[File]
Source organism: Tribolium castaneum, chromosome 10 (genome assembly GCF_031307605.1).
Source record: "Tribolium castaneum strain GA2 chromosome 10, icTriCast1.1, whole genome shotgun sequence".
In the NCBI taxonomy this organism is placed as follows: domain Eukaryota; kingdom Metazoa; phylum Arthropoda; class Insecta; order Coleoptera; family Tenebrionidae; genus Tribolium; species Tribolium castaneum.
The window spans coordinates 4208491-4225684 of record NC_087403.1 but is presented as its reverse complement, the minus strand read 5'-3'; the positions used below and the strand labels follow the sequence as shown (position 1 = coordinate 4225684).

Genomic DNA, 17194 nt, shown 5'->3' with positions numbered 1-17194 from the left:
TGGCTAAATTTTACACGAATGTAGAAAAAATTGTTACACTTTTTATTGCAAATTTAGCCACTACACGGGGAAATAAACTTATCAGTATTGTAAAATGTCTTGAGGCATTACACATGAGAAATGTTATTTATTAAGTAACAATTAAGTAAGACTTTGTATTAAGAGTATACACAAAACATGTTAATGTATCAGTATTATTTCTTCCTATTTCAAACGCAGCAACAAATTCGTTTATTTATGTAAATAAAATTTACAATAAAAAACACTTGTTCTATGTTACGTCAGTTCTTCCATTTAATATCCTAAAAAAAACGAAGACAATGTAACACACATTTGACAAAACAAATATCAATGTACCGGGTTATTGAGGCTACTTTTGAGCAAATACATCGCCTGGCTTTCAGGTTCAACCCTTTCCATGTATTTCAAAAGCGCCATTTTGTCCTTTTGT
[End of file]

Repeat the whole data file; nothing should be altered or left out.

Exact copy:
Source organism: Tribolium castaneum, chromosome 10 (genome assembly GCF_031307605.1).
Source record: "Tribolium castaneum strain GA2 chromosome 10, icTriCast1.1, whole genome shotgun sequence".
In the NCBI taxonomy this organism is placed as follows: domain Eukaryota; kingdom Metazoa; phylum Arthropoda; class Insecta; order Coleoptera; family Tenebrionidae; genus Tribolium; species Tribolium castaneum.
The window spans coordinates 4208491-4225684 of record NC_087403.1 but is presented as its reverse complement, the minus strand read 5'-3'; the positions used below and the strand labels follow the sequence as shown (position 1 = coordinate 4225684).

Genomic DNA, 17194 nt, shown 5'->3' with positions numbered 1-17194 from the left:
TGGCTAAATTTTACACGAATGTAGAAAAAATTGTTACACTTTTTATTGCAAATTTAGCCACTACACGGGGAAATAAACTTATCAGTATTGTAAAATGTCTTGAGGCATTACACATGAGAAATGTTATTTATTAAGTAACAATTAAGTAAGACTTTGTATTAAGAGTATACACAAAACATGTTAATGTATCAGTATTATTTCTTCCTATTTCAAACGCAGCAACAAATTCGTTTATTTATGTAAATAAAATTTACAATAAAAAACACTTGTTCTATGTTACGTCAGTTCTTCCATTTAATATCCTAAAAAAAACGAAGACAATGTAACACACATTTGACAAAACAAATATCAATGTACCGGGTTATTGAGGCTACTTTTGAGCAAATACATCGCCTGGCTTTCAGGTTCAACCCTTTCCATGTATTTCAAAAGCGCCATTTTGTCCTTTTGT